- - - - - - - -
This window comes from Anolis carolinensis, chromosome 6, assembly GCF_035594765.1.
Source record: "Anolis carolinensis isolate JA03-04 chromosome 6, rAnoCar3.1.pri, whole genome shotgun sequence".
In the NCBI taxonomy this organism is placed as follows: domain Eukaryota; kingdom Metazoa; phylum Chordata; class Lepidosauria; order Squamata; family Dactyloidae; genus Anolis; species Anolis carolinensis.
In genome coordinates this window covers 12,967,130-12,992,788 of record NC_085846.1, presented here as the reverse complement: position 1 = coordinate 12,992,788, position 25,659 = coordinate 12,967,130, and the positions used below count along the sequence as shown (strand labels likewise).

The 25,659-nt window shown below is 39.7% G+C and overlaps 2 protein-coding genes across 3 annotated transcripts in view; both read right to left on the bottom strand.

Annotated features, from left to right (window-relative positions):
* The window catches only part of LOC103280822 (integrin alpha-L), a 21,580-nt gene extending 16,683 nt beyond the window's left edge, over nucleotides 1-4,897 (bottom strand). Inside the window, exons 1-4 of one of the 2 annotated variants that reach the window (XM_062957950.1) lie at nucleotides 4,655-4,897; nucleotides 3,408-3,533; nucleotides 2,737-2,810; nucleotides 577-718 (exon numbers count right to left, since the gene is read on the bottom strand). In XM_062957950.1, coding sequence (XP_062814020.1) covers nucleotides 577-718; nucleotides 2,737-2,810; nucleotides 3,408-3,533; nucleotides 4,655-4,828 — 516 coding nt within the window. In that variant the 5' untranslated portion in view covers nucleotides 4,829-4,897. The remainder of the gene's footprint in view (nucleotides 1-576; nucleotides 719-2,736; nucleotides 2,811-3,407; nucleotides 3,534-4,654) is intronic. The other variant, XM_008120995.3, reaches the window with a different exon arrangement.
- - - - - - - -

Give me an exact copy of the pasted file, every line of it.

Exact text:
This window comes from Anolis carolinensis, chromosome 6, assembly GCF_035594765.1.
Source record: "Anolis carolinensis isolate JA03-04 chromosome 6, rAnoCar3.1.pri, whole genome shotgun sequence".
In the NCBI taxonomy this organism is placed as follows: domain Eukaryota; kingdom Metazoa; phylum Chordata; class Lepidosauria; order Squamata; family Dactyloidae; genus Anolis; species Anolis carolinensis.
In genome coordinates this window covers 12,967,130-12,992,788 of record NC_085846.1, presented here as the reverse complement: position 1 = coordinate 12,992,788, position 25,659 = coordinate 12,967,130, and the positions used below count along the sequence as shown (strand labels likewise).

The 25,659-nt window shown below is 39.7% G+C and overlaps 2 protein-coding genes across 3 annotated transcripts in view; both read right to left on the bottom strand.

Annotated features, from left to right (window-relative positions):
* The window catches only part of LOC103280822 (integrin alpha-L), a 21,580-nt gene extending 16,683 nt beyond the window's left edge, over nucleotides 1-4,897 (bottom strand). Inside the window, exons 1-4 of one of the 2 annotated variants that reach the window (XM_062957950.1) lie at nucleotides 4,655-4,897; nucleotides 3,408-3,533; nucleotides 2,737-2,810; nucleotides 577-718 (exon numbers count right to left, since the gene is read on the bottom strand). In XM_062957950.1, coding sequence (XP_062814020.1) covers nucleotides 577-718; nucleotides 2,737-2,810; nucleotides 3,408-3,533; nucleotides 4,655-4,828 — 516 coding nt within the window. In that variant the 5' untranslated portion in view covers nucleotides 4,829-4,897. The remainder of the gene's footprint in view (nucleotides 1-576; nucleotides 719-2,736; nucleotides 2,811-3,407; nucleotides 3,534-4,654) is intronic. The other variant, XM_008120995.3, reaches the window with a different exon arrangement.